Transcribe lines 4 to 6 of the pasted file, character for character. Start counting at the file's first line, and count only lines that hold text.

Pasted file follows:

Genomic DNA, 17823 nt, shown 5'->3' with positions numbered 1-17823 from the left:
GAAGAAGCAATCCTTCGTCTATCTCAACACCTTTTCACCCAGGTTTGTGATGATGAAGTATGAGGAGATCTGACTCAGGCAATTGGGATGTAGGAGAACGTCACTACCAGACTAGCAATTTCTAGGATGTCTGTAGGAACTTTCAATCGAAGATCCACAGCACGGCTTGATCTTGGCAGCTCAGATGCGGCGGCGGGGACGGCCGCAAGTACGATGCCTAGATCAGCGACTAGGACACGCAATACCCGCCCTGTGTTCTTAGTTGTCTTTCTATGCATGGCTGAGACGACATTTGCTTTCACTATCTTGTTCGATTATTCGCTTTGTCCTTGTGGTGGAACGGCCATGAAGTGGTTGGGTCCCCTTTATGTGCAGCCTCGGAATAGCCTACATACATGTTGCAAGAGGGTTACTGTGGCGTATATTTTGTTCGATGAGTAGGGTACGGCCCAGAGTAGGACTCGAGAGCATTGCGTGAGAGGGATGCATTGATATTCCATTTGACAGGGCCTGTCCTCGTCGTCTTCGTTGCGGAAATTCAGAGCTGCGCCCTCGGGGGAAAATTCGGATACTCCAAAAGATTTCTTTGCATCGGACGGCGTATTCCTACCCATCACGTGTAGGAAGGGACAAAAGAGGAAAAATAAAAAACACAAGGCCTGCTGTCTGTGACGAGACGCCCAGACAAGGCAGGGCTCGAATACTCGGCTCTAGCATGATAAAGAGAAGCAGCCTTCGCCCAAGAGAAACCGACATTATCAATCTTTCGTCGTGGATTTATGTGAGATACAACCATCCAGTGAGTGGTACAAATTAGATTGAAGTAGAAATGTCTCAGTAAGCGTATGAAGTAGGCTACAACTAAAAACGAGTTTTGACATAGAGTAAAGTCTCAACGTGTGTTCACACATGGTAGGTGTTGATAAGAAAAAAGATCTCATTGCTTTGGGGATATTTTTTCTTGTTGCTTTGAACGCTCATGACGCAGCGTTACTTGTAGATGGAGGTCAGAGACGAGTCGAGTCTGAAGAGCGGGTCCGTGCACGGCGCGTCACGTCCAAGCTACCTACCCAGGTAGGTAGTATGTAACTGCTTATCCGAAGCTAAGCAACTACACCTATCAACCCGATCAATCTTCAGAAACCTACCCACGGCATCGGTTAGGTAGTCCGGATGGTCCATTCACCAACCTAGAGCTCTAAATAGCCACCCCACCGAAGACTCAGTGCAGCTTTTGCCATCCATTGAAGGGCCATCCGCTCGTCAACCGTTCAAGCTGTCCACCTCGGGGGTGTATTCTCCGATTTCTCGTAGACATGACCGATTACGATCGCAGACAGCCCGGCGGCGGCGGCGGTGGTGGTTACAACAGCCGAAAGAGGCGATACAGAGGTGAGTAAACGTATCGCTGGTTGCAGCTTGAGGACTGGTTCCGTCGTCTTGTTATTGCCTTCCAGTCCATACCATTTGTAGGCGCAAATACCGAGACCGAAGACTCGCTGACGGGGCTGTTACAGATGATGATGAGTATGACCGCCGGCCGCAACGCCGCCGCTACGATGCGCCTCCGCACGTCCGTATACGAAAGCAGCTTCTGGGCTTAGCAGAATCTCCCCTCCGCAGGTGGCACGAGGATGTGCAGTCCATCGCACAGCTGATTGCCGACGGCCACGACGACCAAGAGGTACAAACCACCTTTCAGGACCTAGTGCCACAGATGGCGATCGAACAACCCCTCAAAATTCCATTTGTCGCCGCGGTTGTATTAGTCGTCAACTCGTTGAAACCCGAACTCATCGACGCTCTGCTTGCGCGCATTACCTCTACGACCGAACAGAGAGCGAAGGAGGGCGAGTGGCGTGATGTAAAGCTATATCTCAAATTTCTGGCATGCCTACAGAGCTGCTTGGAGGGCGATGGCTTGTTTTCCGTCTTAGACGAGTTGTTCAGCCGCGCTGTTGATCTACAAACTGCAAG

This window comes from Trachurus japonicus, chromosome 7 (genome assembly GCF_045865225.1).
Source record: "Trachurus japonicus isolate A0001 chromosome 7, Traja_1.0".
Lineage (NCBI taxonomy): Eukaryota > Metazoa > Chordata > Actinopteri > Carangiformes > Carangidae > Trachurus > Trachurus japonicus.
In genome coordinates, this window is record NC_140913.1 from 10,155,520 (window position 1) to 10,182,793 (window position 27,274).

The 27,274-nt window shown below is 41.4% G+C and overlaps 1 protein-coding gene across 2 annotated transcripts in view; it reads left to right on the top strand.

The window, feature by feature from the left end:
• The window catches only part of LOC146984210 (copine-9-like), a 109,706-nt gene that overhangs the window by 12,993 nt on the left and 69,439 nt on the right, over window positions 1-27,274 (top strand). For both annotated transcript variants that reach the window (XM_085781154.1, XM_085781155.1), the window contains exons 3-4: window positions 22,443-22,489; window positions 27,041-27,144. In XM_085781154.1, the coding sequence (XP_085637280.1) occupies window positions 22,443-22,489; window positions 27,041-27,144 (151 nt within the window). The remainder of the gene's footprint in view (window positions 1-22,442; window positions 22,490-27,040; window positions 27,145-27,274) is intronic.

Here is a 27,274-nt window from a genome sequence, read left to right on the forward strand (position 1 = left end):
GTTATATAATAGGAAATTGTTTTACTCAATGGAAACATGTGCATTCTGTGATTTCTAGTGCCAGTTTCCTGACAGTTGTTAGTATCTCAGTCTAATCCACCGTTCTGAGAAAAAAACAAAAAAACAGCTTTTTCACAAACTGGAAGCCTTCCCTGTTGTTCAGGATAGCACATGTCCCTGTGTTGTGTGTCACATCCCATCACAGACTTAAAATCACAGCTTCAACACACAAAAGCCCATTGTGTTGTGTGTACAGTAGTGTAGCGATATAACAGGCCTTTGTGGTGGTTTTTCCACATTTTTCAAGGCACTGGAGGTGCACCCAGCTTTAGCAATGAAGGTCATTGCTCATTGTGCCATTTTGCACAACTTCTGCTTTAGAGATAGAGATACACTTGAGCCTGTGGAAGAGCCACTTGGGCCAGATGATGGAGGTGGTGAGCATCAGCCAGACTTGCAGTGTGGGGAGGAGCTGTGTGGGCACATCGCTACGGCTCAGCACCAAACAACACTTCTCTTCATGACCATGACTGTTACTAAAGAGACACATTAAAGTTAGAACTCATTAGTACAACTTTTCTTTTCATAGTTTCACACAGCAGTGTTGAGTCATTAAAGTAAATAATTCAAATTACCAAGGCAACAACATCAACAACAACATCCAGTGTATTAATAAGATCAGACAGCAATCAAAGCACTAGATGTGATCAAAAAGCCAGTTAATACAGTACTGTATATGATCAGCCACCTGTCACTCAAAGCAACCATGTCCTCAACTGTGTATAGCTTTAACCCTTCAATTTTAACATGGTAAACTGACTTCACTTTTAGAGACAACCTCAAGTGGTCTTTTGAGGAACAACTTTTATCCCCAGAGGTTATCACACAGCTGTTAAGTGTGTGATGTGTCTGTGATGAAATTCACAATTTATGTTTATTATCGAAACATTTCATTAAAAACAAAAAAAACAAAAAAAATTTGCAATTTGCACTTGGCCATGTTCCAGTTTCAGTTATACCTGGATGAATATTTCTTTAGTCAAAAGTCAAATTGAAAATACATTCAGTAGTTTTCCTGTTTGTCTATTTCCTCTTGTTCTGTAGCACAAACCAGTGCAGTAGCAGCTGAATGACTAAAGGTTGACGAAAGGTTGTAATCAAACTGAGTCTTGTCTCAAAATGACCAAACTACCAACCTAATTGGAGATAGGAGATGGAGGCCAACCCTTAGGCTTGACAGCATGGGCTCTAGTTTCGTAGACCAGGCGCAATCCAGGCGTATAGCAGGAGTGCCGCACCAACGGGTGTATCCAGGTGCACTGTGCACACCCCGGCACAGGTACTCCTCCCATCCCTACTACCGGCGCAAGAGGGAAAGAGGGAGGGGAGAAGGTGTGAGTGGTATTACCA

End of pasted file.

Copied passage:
Source record: "Trachurus japonicus isolate A0001 chromosome 7, Traja_1.0".
Lineage (NCBI taxonomy): Eukaryota > Metazoa > Chordata > Actinopteri > Carangiformes > Carangidae > Trachurus > Trachurus japonicus.
In genome coordinates, this window is record NC_140913.1 from 10,155,520 (window position 1) to 10,182,793 (window position 27,274).